For years, we had a steady, faithful companion who taught us much about stubborn will, idiosyncratic habits (obviously picked up from his owners), neuroses, loyalty and love. He was a nagger, a beggar, a drooler, a shedder, a friend. He had a facebook page. He had a following of friends who grew up with our kids, and therefore, grew up with Ike. He was just a dog, but he was ours. And oh, how we loved him.
Over the past many months, the old guy started showing his age. His muzzle had already turned white; though, as a yellow Lab, we didn’t notice it as soon as we might have. And the hip dysplasia that plagues the breed caused him quite a bit of trouble during the long winter that has just now perhaps departed. Still, the suggestion that we ‘go for a walk’ perked his ears right up, and so, when the weather made it easy, out we went. Lots of sniffs for Ike, and a slow pace for his poor old hips, which slipped a bit, causing his back right leg to drag. I worried, but we made it home. Sometimes, an ibuprofen wrapped in peanut butter eased the stress on his old bones. He was aging, like his owners. We decided that all of us are simply aging gracefully. “Miles to go before we sleep.” Plenty of time.
And then, the morning of March 23 dawned — a Saturday bright and beautiful, with the added bonus of a late sleep. The usual yip from the laundry room failed to sound — apparently Ike wanted to sleep in too. He did greet me at the laundry room door, but his usual pep was strangely missing. And he went outside, but labored to navigate the yard he had alertly paroled for almost 13 years. Clearly, something was wrong. He showed no interest in his breakfast, opting instead to throw up on the kitchen floor. After another trip outside, he laid down in the yard, and wouldn’t get up.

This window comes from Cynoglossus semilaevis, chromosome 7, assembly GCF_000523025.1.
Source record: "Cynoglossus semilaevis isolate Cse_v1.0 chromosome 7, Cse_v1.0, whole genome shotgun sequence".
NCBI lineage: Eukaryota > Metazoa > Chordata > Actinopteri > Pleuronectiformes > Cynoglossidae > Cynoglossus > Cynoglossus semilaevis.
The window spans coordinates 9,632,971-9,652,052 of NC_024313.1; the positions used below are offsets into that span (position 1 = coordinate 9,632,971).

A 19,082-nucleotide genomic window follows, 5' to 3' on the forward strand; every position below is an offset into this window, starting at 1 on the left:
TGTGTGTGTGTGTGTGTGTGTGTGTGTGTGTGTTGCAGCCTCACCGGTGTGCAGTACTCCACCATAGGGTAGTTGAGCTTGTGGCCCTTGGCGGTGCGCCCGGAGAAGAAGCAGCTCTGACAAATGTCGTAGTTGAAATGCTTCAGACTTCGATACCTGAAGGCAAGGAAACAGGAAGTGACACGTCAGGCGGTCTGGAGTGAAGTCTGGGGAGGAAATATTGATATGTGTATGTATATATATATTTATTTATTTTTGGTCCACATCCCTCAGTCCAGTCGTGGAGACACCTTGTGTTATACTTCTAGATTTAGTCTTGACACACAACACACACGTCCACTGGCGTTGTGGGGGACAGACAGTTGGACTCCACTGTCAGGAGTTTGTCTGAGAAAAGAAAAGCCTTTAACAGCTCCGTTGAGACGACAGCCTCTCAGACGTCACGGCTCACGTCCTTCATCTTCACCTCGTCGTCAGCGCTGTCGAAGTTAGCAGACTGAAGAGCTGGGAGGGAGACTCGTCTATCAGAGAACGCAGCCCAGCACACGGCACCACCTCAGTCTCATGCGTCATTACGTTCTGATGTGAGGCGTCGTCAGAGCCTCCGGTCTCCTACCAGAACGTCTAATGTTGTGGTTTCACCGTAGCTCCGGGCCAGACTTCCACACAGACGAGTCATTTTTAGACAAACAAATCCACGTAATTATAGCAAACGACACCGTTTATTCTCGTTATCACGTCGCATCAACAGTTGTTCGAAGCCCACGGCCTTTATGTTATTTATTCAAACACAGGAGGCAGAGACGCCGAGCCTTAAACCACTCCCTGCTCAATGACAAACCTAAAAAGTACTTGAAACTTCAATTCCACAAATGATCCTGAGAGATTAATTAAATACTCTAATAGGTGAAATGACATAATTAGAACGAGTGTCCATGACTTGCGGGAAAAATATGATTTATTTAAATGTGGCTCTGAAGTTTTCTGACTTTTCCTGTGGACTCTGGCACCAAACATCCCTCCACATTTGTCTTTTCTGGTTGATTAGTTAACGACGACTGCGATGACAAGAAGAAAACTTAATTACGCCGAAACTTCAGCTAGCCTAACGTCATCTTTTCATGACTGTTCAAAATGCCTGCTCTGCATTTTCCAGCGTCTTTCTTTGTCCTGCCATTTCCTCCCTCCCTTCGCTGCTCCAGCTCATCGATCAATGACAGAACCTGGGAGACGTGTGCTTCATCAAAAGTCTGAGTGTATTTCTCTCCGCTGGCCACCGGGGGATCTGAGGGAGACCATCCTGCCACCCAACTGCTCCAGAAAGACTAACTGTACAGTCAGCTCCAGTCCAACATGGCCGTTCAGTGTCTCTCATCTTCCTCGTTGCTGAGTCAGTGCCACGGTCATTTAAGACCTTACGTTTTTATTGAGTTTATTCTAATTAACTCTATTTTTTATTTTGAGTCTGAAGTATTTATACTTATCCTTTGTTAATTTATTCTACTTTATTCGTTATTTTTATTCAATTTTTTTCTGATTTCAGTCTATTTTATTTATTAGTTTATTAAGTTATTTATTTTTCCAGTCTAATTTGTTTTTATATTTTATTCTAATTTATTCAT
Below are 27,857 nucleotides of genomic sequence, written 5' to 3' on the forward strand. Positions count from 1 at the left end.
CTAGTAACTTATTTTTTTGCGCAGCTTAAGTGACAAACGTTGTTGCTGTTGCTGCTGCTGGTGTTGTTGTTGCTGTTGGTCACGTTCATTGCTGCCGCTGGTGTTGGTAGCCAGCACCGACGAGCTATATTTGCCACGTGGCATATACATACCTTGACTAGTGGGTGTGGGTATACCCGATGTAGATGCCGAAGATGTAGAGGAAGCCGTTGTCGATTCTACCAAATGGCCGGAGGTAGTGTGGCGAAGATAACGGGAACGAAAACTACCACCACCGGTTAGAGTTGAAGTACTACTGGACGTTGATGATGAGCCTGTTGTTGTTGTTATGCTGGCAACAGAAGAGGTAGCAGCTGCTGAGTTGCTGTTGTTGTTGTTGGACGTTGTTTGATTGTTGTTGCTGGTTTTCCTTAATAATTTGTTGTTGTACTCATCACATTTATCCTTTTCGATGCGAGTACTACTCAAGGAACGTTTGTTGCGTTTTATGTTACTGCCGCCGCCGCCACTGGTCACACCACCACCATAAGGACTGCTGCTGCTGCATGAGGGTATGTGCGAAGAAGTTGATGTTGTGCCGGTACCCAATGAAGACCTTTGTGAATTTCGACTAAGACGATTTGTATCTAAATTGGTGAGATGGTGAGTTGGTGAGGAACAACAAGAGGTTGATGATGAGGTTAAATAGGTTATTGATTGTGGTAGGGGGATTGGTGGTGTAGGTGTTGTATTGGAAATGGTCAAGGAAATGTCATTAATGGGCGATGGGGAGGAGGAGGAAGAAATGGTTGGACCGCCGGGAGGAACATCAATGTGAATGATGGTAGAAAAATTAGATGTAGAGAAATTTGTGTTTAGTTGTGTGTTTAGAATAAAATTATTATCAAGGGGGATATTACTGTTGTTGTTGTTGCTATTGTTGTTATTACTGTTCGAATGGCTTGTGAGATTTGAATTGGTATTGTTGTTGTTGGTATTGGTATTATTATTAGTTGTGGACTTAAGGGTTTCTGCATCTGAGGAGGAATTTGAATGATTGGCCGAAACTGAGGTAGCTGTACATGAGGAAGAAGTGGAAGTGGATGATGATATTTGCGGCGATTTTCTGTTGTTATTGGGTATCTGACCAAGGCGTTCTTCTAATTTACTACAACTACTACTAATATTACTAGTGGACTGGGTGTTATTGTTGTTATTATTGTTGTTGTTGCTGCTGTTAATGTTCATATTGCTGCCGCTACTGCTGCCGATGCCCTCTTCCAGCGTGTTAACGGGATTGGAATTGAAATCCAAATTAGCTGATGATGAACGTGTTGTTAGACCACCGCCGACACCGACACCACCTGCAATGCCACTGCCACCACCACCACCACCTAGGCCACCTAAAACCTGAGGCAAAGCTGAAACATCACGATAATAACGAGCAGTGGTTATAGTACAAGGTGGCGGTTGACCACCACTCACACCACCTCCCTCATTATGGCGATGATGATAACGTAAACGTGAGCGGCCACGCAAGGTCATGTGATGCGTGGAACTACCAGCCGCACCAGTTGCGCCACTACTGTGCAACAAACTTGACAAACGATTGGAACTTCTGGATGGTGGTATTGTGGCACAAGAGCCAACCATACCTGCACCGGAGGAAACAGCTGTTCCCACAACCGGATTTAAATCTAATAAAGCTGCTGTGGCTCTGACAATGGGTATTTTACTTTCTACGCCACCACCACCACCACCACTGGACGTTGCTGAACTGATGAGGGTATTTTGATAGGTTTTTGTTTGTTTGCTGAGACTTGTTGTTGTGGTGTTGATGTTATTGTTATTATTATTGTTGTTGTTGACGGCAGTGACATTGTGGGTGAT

The hours of that Saturday dragged interminably. Jeff and I managed to get Ike back inside, and as the day wore on, we took turns sitting with him as he labored for each breath. Though neither of us it would say it, we both knew Ike’s last day with us had arrived.
One of my favorite things about Ike was his paws. He offered both the left and right easily to ‘shake’ if a treat were being offered, but he absolutely detested any handling of his feet. I liked to rub them, hold them — but he would have none of that. During the winter months, I’d worry that tromping through snow would make his paws cold and miserable, but even on the coldest days his paws were always warm. Like the ducks his breed can retrieve, Ike’s webbed paws were always warm and sure — just like his heart. Jeff knew that our poor old dog’s labored breathing was a sign that his systems were shutting down. I knew, because his paws had turned cold. Late on the afternoon of Saturday, March 23, 2013, Ike died. I watched the light go out of his beautiful old eyes, and for a time, the light has seemed to dim in my own.
I stood by Jeff as he dug Ike’s grave, and together we carried him to it. How fitting, I thought, that we put him down as the sun sank low in the western sky. For the remainder of our days here, Ike will rest in the yard he watched over, and too often escaped from. Ike made our lives richer, having graced our days and nights and years with loyal companionship and trusted love.
I miss his silky ears, the sound of his happy tail, and his insistent demand for a treat each night at 9:00. I will miss him for a good long time, I expect. As C.S. Lewis so poignantly reminds me, “we treat our dogs as if they were ‘almost human’: that is why they really become ‘almost human’in the end.” (Mere Christianity Book IV Ch 7 “Let’s Pretend”) A cherished member of our family, he really did light up our lives. 🙂